An instant film camera might not be the first camera you think of bringing with you when you’re hired to shoot a wedding, but you should consider it. Instant film has a rich history, a fun, nostalgic reputation, and can ultimately bring more benefits to your business than initially meets the eye.
Instant Film Cameras: History
Instant cameras were once a staple in the photographic world. Unfortunately, as a product of the late 1940’s, there are not a lot of options that remain in production today. With almost no demand for them in the 2000s, instant film cameras nearly fizzled out completely, and production companies, one by one, shut their doors. This progression came to a head recently with the sad death of Fujifilm’s type 100 pack film. But with startups like Type-55, and The Impossible Project, I’m relieved to tell you that classic instant film is still alive. In the last years, Fujifilm brought new life to the medium with their Instax project, which sold over six and a half million Instax cameras in 2016. With Instax on the rise, and 3rd parties ramping up production for classic cameras, more photographers have begun using instant cameras on wedding days.
Instant Film Cameras: Today
There are a couple of types of instant film available today, but the most prevalent is the Instax from Fujifilm. They make the pack film in several formats: wide, mini, and square. Along with the pack film, Fuji also produces an array of instant cameras in various formats. Fuji is not that only one producing cameras that shoot the Instax film. For example, Leica has created the Sofort (Instax mini) camera, which is gorgeous. Another camera on the market is the Lomo’Instant Automat Glass Magellan. This camera features a glass lens, and produces some of the sharpest images available on Instax film.
Just because some of the cameras are comprised of cheap, plastic bodies with plastic lenses, it’s important not to devalue instant film as a photographic tool and an avenue through which you can give your clients a unique product and experience.
Favorite Instant Film Camera
As I mentioned above, Fujifilm stopped producing type 100 pack film, but there is some still circulating on the market today. I find that this film receives the most dramatic, excited reactions from clients. This film is usually shot on an old Polaroid Land Camera. The process for this film takes more effort than a standard click-and-print Polaroid, as you have to know how long to leave the photo developing before you peel the film apart. Once you nail the shot, you’re rewarded with a smelly, goopy negative, and a distinct looking positive print. This film is excellent because you don’t have to wait to scan the print if you want to scan it in high resolution. Instead, you can just peel off the negative for yourself, and send the couple home with their print right away. There is one major drawback with the type 100 pack film; because of the discontinuation of the film, the available stock is becoming very scarce and (consequently) increasingly expensive.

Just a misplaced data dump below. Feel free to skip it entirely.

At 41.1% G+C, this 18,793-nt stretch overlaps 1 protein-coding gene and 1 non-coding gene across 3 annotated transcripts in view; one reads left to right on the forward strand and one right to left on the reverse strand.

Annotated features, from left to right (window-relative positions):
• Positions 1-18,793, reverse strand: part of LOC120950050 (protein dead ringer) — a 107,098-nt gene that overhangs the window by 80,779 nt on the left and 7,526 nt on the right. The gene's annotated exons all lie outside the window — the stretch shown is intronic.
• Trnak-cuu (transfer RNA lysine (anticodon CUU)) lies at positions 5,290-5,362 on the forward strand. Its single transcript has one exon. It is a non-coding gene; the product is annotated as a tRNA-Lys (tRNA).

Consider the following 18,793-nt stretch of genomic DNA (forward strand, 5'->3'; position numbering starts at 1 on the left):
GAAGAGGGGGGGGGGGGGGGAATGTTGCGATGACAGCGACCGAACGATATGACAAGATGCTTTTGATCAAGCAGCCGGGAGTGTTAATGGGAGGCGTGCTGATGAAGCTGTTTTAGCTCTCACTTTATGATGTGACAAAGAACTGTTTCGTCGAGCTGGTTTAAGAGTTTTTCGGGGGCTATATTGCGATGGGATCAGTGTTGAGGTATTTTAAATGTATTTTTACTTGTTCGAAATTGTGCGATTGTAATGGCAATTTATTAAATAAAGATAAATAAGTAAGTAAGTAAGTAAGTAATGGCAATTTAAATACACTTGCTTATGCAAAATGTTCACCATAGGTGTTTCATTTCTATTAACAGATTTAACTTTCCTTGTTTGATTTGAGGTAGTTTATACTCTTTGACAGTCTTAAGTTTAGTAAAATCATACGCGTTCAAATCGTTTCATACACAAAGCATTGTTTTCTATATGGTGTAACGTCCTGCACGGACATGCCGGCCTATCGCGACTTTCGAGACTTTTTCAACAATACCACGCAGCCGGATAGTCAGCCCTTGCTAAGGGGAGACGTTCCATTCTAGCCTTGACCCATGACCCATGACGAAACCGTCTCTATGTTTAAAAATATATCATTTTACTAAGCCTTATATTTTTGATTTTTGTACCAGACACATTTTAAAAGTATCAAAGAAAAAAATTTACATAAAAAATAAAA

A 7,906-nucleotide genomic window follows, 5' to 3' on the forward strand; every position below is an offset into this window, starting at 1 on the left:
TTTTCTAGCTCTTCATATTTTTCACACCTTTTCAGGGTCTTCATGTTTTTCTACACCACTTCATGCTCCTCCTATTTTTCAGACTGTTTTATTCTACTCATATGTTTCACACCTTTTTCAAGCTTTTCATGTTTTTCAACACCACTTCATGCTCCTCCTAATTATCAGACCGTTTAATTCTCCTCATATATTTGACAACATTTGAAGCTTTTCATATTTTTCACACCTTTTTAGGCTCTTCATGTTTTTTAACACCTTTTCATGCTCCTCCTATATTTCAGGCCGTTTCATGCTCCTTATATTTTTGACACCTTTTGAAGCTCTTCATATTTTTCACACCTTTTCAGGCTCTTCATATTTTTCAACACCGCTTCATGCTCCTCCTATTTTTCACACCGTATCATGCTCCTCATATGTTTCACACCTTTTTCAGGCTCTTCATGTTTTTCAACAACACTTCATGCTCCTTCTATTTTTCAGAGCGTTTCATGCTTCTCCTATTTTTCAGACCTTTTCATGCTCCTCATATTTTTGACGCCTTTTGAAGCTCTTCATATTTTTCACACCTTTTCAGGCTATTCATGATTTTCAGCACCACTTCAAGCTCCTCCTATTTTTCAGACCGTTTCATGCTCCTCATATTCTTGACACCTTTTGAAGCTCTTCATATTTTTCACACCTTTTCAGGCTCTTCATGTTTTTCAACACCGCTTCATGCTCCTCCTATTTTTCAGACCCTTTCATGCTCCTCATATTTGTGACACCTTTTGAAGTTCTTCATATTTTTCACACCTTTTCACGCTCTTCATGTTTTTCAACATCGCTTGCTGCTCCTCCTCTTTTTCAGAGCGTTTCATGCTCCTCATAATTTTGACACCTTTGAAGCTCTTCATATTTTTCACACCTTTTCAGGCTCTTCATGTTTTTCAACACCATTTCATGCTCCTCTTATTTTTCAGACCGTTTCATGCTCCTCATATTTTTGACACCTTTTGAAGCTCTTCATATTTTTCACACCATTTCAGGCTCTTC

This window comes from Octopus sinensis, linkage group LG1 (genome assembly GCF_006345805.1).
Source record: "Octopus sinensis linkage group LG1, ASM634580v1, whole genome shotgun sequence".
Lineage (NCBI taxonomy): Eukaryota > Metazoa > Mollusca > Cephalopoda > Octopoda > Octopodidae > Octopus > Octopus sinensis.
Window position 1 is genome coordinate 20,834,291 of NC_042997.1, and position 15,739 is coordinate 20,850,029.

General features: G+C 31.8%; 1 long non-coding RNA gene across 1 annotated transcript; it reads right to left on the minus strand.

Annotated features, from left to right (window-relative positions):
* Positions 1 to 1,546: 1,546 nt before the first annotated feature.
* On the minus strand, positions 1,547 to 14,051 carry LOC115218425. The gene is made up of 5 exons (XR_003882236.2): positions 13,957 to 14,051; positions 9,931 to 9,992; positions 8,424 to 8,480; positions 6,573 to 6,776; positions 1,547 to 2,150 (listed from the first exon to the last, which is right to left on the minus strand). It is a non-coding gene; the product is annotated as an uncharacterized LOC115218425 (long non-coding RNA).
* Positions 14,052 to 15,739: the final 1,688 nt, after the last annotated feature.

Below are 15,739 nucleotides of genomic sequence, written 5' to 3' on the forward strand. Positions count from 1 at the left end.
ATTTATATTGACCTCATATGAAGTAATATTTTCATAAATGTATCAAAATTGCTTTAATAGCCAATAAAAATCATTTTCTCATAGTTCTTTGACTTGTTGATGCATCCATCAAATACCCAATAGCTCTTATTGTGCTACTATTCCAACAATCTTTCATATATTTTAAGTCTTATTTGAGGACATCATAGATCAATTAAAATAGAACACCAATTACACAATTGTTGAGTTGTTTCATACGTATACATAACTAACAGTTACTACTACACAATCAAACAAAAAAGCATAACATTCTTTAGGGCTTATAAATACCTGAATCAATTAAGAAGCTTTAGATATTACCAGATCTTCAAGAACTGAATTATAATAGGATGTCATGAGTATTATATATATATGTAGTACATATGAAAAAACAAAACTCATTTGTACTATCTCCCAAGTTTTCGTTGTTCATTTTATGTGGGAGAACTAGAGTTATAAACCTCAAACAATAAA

4 Benefits of Taking Instant Film
- Give an instant memory
I enjoy shooting instant film for personal work, but it can also give your wedding clients a snapshot of their experience that they can immediately take home with them.
Instant film gives your couple an actual physical image that they can hold in their hands minutes after being shot. Even when you put together a wedding slideshow to present to the couple later in the evening, nothing beats a physical print. After I take an instant snapshot and hand it to the couple, I also take advantage of that genuine photo opportunity. Capturing the couple’s expressions as their faces light up watching their print develop in front of their eyes is priceless. This image is often the first image the couple has seen of themselves together in their wedding attire.
The benefits are not exclusive to the client; there is often a ripple effect that ends up positively benefiting the photographer. My couples typically buzz around the reception, showing off the image to their wedding party and other guests, and speaking enthusiastically about how unique their photographer is.
2. Slow down.
I’ve also found that shooting instant film has brought a variety of benefits to my work. Just like with 35mm film on my Leica M3, it has slowed me down, but even more so. The expense of some of the specialty film is much higher than roll film, so I have to be even more certain of the shot before I commit and press the shutter.
3. Embrace imperfection.
Both new and vintage instant cameras have their flaws and can be quite quirky. For instance, my Instax wide always shoots with the flash on and has a couple of light leak spots. I love the little bit of character that these imperfections lend to each frame. Because of that, I don’t edit them at all. As a photographer, I embrace the imperfection of the film and cameras, and that makes shooting on an instant film camera, frankly, just pure fun…and a little chaotic. I consider it just pure photography, what you get is what you get.
4. Set yourself apart.
Setting yourself apart from the crowd is never easy in a saturated wedding market, and I know first hand that instant cameras can help secure your place. Many photographers don’t want to carry an additional camera and film just for a couple of shots, but in my experience, the results are more than well worth the effort. Leaping into instant film doesn’t require a hefty entry cost, so get out there and try something different at your next session.